"The Present" Architecture''s Challenge

Son Başvuru Tarihi: 31 Mart 2008
E-posta: [email protected]
Web Sitesi: www.iaim.ro/en/

It seems that "present" has become the most unattractive period. People look rather to past or future. The nostalgic think that past is much better, while the others wage everything on the future. It might be as well a sign of dissatisfaction with present or an attempt to escape in an ideal time. However, the problems posed by present keep on piling up, and people look backwards or forwards, mesmerized by the future; they are less motivated to take action today. Nonetheless, architecture cannot be performed in the past or future, since it speaks of present culture. The role of architecture is to provide answers to current challenges.

Sometimes we experience brief moments of “anticipation architecture” that try to forecast future, though it has no knowledge about the questions of the future. You can only understand it as an escape from present and a refuge into an unblemished future. “Anticipation architecture” as much as films or literature of this sort is but a simple promise taken out from the shortcomings of present. “Anticipation architecture” focuses spectacular images and has no intention to give answers to questions it does not know anything about; it solely tries to dumbfound and invent fantasies. However, present is the inevitable gate to future, and that depends on how well we know to handle the current problems.

Traditional cities were architectural answers to people’s needs. Once they represented the communities and displayed their values, history, and aspirations. They went hand in hand with community life and promptly answered their changes. This is why we can easily read the history of the place in its architecture. Neither settlements, nor houses can feign history, because sometimes they narrate less desirable aspects of a given world.

Modern city seems to have lost this kind of flexibility. Although it intended to anticipate society developments, it did not react to several changes; thus, architecture could not come up with a proper answer and the whole thing went into a state of crisis. Several dysfunctional cases arose, and architecture could not keep up with novelties.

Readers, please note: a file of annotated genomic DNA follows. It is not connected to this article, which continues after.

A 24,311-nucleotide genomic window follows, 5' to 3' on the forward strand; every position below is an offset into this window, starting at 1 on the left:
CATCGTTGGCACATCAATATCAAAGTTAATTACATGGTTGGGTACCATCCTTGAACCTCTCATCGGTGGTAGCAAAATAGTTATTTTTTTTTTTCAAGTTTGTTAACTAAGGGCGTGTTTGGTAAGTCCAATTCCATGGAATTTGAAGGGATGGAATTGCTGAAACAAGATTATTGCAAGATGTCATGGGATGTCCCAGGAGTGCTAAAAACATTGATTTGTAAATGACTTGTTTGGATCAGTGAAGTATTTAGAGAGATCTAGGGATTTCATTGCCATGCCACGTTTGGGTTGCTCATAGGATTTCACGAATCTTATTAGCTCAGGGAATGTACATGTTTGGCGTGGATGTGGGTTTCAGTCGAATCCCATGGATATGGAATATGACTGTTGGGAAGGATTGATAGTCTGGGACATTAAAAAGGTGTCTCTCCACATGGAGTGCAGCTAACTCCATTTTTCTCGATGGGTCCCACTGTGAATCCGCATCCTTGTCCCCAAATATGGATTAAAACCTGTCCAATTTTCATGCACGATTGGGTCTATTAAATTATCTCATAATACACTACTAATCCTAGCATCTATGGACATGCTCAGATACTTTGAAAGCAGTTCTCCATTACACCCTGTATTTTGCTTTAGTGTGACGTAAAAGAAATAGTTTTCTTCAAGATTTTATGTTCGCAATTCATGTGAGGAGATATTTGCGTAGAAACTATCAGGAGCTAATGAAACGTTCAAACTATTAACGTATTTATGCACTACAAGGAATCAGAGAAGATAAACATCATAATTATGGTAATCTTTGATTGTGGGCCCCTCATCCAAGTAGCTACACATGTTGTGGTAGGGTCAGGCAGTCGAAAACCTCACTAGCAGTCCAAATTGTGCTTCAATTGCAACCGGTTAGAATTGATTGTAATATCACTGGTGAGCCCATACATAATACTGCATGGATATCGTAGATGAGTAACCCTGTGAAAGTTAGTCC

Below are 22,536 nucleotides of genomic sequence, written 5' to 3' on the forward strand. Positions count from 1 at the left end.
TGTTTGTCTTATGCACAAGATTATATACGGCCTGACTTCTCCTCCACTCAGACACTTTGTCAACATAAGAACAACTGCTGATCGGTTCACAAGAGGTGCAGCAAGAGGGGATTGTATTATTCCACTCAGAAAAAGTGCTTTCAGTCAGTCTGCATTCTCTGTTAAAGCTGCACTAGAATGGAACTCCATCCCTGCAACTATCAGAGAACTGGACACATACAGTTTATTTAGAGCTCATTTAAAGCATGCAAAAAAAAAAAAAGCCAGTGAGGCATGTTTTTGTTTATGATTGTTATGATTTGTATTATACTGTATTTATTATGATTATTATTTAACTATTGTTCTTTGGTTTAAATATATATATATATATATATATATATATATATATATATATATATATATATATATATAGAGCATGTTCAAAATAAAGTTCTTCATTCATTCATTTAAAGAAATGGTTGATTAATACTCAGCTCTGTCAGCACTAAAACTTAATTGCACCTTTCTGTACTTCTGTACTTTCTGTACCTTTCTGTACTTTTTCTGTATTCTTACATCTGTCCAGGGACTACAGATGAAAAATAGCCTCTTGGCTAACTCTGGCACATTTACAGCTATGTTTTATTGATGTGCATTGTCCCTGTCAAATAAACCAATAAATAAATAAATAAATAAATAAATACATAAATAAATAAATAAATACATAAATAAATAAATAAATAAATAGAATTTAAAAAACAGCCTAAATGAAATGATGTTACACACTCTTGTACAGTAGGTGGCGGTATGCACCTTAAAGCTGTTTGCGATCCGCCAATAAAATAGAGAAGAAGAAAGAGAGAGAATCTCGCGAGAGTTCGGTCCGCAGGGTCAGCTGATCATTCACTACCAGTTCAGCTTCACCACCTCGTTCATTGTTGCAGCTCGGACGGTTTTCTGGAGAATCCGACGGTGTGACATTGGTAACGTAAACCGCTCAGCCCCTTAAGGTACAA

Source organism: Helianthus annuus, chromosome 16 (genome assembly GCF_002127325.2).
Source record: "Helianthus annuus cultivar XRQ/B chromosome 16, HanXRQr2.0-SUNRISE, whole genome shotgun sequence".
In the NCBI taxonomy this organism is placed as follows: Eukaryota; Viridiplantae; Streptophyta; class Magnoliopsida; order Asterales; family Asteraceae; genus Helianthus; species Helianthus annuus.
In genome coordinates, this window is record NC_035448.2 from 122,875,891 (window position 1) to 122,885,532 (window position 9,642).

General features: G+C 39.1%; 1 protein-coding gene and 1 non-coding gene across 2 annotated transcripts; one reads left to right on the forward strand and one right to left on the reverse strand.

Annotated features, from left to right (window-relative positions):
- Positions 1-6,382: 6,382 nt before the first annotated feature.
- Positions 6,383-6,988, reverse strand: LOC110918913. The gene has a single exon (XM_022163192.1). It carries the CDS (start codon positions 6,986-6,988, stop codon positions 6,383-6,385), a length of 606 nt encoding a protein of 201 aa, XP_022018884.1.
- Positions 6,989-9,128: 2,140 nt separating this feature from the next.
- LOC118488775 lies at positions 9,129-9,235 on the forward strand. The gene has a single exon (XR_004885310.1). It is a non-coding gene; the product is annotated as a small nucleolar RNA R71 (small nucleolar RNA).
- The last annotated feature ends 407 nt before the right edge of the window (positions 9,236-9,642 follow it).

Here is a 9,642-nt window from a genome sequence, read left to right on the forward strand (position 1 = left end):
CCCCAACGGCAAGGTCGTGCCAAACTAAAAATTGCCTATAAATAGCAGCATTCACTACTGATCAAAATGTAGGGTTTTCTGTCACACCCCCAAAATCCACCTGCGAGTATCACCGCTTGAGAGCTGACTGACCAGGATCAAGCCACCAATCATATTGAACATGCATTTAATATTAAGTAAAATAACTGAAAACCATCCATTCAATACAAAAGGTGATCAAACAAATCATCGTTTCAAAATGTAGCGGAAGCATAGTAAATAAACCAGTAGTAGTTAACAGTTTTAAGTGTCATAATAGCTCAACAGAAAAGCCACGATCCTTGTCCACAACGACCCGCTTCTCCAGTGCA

It seems that modern city cannot adjust to present[and forgets its role in the service of citizens. Moreover, the 21st century has challenged the cities. Some can be seen anywhere in the world, while others are just local. Naturally, architecture should offer solutions to every challenge.

Technology, for one, is a challenge that architecture does not metabolize successfully. Instead, it crowded the world with dubious objects, sometimes useless. The economic developments upset large territories more than often. Economy has learned to live on the ephemeral and imposed a provisional state in architecture.

However, there are also accidental challenges due to natural or social calamities. A phenomenon of individual migration takes place, and architecture cannot put itself together to settle people “at home”, thus, becoming a short-lived concept.

There are other challenges that take place in smaller zones, of which you hardly hear.

Although individualism is an easily and clearly identifiable phenomenon, one tries to turn public spaces in city landmarks and places for people gatherings; however, no one understands that a public space is not a self-contained entity but has to be connected to a diversity of spaces. Architecture should come up with an immediate answer to the above-mentioned facts. However, we have noticed that only provisional solutions have been given. Architecture would like to learn from such challenges and offer final answers.